Presentation on theme: "BACKGROUND THEORY AND TERMINOLOGY FOR ELECTRON MICROSCOPY FOR CyberSTEM PRESENTATIONS."— Presentation transcript:
BACKGROUND THEORY AND TERMINOLOGY FOR ELECTRON MICROSCOPY FOR CyberSTEM PRESENTATIONS
Feeding tube from a moth under the scanning electron microscope
Scanning Electron Microscope What is scale all about?
Resolution (not magnification!) is the ability to separate two objects optically Unresolved Partially resolved Resolved
Remember that there are 1000 micrometers (µm) in 1 mm and 1000 nanometers (nm) in 1 µm. The human eye can separate 0.2 mm at a normal viewing distance of 25 cm The light microscope can separate 0.2 µm (0.002mm) depending on wavelength of light used Electrons have a smaller wavelength than light therefore provide the highest resolving power – about 2 nm ( mm)
With enough resolution we can magnify an object many millions of times and still see new detail This is why we use electron microscopes If you magnified your thumb nail just 10,000 times it would be about the size of a football pitch. For example think of the size of Suncorp Stadium in Brisbane
The Scanning Electron Microscope is analogous to the stereo binocular light microscope because it looks at surfaces rather than through the specimen.
Beam passes down the microscope column Electron beam now tends to diverge But is converged by electromagnetic lenses Cross section of electromagnetic lenses Electron beam produced here Sample Diagram of Scanning Electron Microscope or SEM in cross section - the electrons are in green
Electromagnetic Lenses An electromagnetic lens is essentially soft iron core wrapped in wire As we increase the current in the wire we increase the strength of the magnetic field Recall the right hand rule electron will move in a helical path spiralling towards the centre of the magnetic field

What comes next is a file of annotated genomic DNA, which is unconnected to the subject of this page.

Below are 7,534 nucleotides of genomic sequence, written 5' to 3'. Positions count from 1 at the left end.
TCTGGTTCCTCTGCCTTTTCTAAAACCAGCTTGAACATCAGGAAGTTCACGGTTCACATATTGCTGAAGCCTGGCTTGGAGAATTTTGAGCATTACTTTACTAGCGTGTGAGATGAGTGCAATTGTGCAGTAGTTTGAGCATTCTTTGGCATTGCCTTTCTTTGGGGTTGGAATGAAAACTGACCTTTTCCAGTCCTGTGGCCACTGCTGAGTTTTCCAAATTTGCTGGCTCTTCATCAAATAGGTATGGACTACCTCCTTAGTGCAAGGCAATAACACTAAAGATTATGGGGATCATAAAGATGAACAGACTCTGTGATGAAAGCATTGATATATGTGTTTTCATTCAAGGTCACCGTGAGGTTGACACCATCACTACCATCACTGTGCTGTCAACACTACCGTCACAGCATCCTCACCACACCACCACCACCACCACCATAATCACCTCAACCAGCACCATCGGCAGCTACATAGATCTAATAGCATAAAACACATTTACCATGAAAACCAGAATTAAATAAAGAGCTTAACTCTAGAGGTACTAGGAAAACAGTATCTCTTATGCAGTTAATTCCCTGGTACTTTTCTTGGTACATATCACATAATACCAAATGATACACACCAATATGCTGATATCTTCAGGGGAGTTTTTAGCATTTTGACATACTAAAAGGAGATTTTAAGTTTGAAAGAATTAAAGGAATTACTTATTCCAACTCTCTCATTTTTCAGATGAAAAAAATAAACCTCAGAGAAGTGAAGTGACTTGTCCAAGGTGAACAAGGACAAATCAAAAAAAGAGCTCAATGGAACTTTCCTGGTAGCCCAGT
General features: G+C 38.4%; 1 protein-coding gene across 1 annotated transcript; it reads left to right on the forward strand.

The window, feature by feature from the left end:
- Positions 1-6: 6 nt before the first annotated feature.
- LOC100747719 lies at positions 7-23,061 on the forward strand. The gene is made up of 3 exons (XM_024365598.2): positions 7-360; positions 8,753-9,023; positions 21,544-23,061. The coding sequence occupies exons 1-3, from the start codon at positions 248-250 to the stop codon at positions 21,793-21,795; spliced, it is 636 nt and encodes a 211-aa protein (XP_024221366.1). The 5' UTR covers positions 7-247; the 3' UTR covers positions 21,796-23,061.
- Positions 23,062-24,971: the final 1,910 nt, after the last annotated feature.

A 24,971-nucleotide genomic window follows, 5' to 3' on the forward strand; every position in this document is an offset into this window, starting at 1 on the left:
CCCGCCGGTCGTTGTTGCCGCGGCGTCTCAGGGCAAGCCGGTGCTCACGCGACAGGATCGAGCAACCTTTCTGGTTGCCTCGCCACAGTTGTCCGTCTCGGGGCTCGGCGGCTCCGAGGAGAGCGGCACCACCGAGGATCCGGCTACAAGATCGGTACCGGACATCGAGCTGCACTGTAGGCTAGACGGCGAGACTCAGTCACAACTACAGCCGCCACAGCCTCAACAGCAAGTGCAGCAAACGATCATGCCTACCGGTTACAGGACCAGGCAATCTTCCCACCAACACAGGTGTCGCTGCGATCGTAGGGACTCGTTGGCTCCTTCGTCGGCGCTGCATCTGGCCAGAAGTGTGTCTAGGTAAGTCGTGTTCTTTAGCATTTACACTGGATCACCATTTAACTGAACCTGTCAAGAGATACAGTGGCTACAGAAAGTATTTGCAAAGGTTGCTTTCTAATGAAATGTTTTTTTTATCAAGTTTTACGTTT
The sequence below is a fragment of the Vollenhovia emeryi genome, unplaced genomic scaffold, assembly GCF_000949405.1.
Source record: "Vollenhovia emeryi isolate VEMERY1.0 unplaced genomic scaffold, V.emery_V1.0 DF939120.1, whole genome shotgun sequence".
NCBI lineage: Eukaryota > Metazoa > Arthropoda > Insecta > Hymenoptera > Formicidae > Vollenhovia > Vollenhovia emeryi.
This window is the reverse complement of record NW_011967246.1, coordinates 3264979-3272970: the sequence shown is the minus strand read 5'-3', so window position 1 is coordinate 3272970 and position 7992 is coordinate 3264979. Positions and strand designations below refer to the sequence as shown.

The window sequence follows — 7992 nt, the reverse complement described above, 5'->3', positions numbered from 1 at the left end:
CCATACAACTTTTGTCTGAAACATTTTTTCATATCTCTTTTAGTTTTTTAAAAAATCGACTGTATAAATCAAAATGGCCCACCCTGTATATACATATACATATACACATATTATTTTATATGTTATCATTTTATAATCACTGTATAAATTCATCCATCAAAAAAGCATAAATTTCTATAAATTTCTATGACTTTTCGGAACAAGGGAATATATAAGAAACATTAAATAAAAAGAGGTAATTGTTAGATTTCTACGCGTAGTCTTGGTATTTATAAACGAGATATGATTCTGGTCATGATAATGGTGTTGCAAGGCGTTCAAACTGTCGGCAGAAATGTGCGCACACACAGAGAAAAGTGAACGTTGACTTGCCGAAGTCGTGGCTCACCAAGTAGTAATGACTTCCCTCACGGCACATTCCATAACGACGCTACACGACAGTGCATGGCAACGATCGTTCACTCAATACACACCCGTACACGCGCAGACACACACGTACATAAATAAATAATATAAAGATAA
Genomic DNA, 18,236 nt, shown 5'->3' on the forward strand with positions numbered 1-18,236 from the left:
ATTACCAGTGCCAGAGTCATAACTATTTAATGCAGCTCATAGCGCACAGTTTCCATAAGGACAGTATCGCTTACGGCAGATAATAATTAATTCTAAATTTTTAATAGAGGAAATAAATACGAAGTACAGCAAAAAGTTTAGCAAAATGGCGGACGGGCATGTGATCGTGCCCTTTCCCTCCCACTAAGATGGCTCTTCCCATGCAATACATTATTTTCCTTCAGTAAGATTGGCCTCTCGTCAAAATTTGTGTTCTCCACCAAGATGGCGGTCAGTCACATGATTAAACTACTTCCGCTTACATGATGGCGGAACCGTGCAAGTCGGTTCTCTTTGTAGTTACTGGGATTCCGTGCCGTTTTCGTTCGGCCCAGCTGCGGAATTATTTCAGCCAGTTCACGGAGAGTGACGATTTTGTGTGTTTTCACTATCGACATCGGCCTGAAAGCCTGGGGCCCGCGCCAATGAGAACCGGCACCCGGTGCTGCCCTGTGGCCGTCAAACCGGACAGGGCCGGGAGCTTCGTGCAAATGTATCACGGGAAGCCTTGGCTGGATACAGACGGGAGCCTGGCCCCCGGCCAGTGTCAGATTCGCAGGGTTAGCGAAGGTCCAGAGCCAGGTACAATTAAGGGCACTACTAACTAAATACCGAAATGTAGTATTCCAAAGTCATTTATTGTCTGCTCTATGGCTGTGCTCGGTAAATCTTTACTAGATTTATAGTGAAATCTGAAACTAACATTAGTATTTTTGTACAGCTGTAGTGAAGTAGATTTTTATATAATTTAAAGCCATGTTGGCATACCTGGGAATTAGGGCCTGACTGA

Electron beam – Specimen Interaction. Note the two types of electrons produced.
Electrons from the focused beam interact with the sample to produce a spray of electrons up from the sample. These come in two types – either secondary electrons or backscattered electrons. As the beam travels across (scans across) the sample the spray of electrons is then collected little by little and forms the image of our sample on a computer screen. We can look more closely at these two types of electrons because we use them for different purposes.
+ - Inelastic scattering + - Elastic scattering Energy of electron from beam is lost to atom An incoming electron rebounds back out (as a backscattered electron) A new electron is knocked out (as a secondary electron)
Example of an image using a scanning electron microscope and secondary electrons Here the contrast of these grains is all quite similar. We get a three-dimensional image of the surfaces.
Grain containing titanium so it is whiter Grain containing of silica so it is darker Example of an image using a scanning electron microscope and backscattered electrons Here the differing contrast of the grains tells us about composition
So how does this work – telling composition from backscattered electrons? The higher the atomic number of the atoms the more backscattered electrons are ‘bounced back’ out This makes the image brighter for the larger atoms Titanium – Atomic Number 22 Silica – Atomic Number 14
+ - Inelastic scattering If the yellow electron falls back again to the inner ring, that is to a lower energy state or valence, then a burst of X-ray energy is given off that equals this loss. This is a characteristic packet of energy and can tell us what element we are dealing with Understanding compositional analysis using X-rays and the scanning electron microscope
Characteristic chlorine peak Characteristic carbon peak Energy of packets in thousands of electron volts Amount of packets Characteristic oxygen peak EDS output from X-rays
Using X-rays to investigate composition in this way is called Energy Dispersive Spectroscopy (EDS) since it produces a spectrum graph We can get quite detailed information about mass and atomic percentages in materials from EDS phi-rho-z Method Standardless Quantitative Analysis Fitting Coefficient : Element (keV) mass% Error% At% Compound mass% Cation K C K O K Cl K Total